June the 3rd is a day shall not forget in a hurry. It was the day when the neighbourhood I live in was devastated by a flood.
It all began at 2 p.m. that day. I was outside my house playing with some friends when the dark clouds that had been gathering- all morning gave way to thunderous roars of rain.
We ran back into our houses and waited for the rain to stop. We thought it was just a thunderstorm that would stop in an hour or so. ‘it was a thunderstorm all right but we never guessed it would continue way beyond one hour. In fact, it rained and rained with undiminished intensity all that afternoon. By dusk, we knew that if the rain did not stop we were going to face the possibility of a flood.
Just after dusk, our fears became reality. The swollen river 100 metres from my house overflowed its banks and the water swept quickly through the neighbourhood. Within ten minutes the water was already knee-high.
Frantically we worked to put our precious belongings onto a higher safer place. However, ten minutes was not exactly enough time to do anything effective.
Soon it became obvious that we had to leave the houses. The police arrived urging everyone to evacuate to higher ground. Reluctantly but quickly my parents, brothers, sisters and I waded out of our house empty-handed into some lorries provided by the police. My neighbours did the same.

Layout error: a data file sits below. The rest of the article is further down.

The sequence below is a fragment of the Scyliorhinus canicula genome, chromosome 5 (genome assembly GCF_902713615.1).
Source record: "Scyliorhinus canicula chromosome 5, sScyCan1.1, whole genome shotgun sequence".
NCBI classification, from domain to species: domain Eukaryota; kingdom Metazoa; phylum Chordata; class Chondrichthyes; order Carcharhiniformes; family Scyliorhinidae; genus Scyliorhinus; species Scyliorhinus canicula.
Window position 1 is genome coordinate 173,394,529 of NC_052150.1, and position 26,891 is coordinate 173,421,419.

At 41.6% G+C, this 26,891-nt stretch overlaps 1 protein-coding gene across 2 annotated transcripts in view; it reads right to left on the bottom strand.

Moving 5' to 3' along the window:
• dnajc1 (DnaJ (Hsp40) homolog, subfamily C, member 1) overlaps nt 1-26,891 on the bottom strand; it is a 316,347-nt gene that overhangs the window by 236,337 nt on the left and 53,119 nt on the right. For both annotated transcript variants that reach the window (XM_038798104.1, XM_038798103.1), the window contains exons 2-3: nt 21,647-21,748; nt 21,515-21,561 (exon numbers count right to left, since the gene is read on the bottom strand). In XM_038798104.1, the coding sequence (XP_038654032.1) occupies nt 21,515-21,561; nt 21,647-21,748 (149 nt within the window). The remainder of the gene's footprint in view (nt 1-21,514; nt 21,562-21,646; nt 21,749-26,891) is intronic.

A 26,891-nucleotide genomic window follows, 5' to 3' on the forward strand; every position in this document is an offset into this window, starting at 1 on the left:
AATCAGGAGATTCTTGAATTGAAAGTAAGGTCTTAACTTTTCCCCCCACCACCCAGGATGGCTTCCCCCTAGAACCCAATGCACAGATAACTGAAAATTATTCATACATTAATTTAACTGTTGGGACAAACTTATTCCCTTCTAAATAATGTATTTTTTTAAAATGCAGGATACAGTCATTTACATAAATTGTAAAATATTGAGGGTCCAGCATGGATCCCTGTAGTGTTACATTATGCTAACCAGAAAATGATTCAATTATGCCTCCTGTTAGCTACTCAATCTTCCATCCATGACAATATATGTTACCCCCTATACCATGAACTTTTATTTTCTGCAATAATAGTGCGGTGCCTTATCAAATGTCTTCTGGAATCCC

As the lorries made .their way to a flood-relief centre, glanced back at my house to see that the floodwaters had already risen up to the windows.
We spent the night at the flood-relief centre. There were about a hundred of us gloomy-faced and teary-eyed about what had happened. Fortunately, no lives were lost.
Late that night the rain stopped. When morning came we were able to return to our houses. What awaited us was far worse than the dreadful night at the flood-relief centre.
What was once cosy homes were covered with slimy mud. A good half metre of wet slush was on the floor. The walls, cupboards, beds, furniture everything was covered with mud!
The flood has wrecked the gate and some windows. Piles of rubbish were stuck to the fence. My father’s once shiny red car was now a dirty muddy mess. My bicycle was half-buried in mud. It was mud, mud everywhere! It drove everybody crazy cleaning up the huge mess the flood had left behind.
We spent a good week cleaning up our house. Our neighbours were all busy too bringing their houses back to reasonable condition. Things are back to normal now; well almost normal anyway. Every time it rains, we are reminded of the flood. We pray silently that it will not happen again.